Shiny Rocks May Be Good For Solar Energy

Fools Gold
Fool's Gold (image by Clearly Ambiguous, CC 2.0 licensed)

Interesting note flying around the blogosphere yesterday (see here, here, and here, amongst many websites featuring the news) about a research project done at Berkeley. It found that, based on material cost and availability, solar photovoltaics made with iron pyrites (aka Fool’s Gold) are more likely to solve our energy crisis than PV made with silicon or CIGS thinfilms. This is due to both the cost of the raw materials and their availability – both crystalline silicon and the CIGS precursors are relatively expensive and relatively rare. Iron pyrite and its precursors are among the most common elements on earth, in contrast.

What we’ve found is that some leading thin films may be difficult to scale as high as global electricity consumption… if our objective is to supply the majority of electricity in this way, we must quickly consider alternative materials that are Earth-abundant, non-toxic and cheap. These are the materials that can get us to our goals more rapidly.

The paper noted that PV cells made with iron pyrite are not as efficient as those made with silicon, but here’s where it gets interesting. I did a Google search yesterday to find out just how efficient those iron pyrite solar cells are – and I can’t find them. There are a handful of papers about iron pyrite solar cells, but none that indicate it’s anywhere near being ready to compete even on the low-efficiency end. (E.g., see here, in a paper from 2000.)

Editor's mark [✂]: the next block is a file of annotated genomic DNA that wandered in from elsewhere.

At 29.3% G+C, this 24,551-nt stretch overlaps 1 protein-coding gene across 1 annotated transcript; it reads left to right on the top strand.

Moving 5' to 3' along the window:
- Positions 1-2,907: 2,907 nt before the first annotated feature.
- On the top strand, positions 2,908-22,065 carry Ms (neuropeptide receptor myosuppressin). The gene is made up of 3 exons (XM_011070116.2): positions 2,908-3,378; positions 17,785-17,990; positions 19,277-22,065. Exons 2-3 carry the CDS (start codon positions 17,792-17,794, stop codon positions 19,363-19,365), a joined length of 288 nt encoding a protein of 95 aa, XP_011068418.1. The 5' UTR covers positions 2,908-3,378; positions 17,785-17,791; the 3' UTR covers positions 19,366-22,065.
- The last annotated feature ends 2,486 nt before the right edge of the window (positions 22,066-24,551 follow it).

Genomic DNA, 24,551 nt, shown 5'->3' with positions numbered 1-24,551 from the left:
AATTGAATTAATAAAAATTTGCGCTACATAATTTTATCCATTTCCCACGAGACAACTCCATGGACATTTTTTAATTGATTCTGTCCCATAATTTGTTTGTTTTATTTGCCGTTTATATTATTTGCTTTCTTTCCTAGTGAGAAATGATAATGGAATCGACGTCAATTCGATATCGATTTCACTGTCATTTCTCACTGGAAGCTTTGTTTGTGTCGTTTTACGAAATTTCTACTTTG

So, that may mean I’m just not any good at searching on Google, and be that as it may. The other side of the coin is that this report lines up with what I’ve [intlink id=”119″ type=”post”]been saying since October[/intlink] – it’s not about the efficiency of the cells, it’s about the [intlink id=”194″ type=”post”]price/performance[/intlink]. We have plenty of surface area on which to put solar cells, even if they aren’t very efficient. What we don’t have is lots of extra money to pay for them – so low-efficiency cells that have a good price performance ratio – $1-2/kw or $0.10-0.30/kwh – are what we’re looking for.

(And of course, we need to be a lot more efficient in our energy usage, and be able to store that good sun power we’ve generated.)

In any case, I’m now looking forward to hearing about iron pyrite-based solar cells – if you know of any post-2000 research on this topic, definitely let me know!

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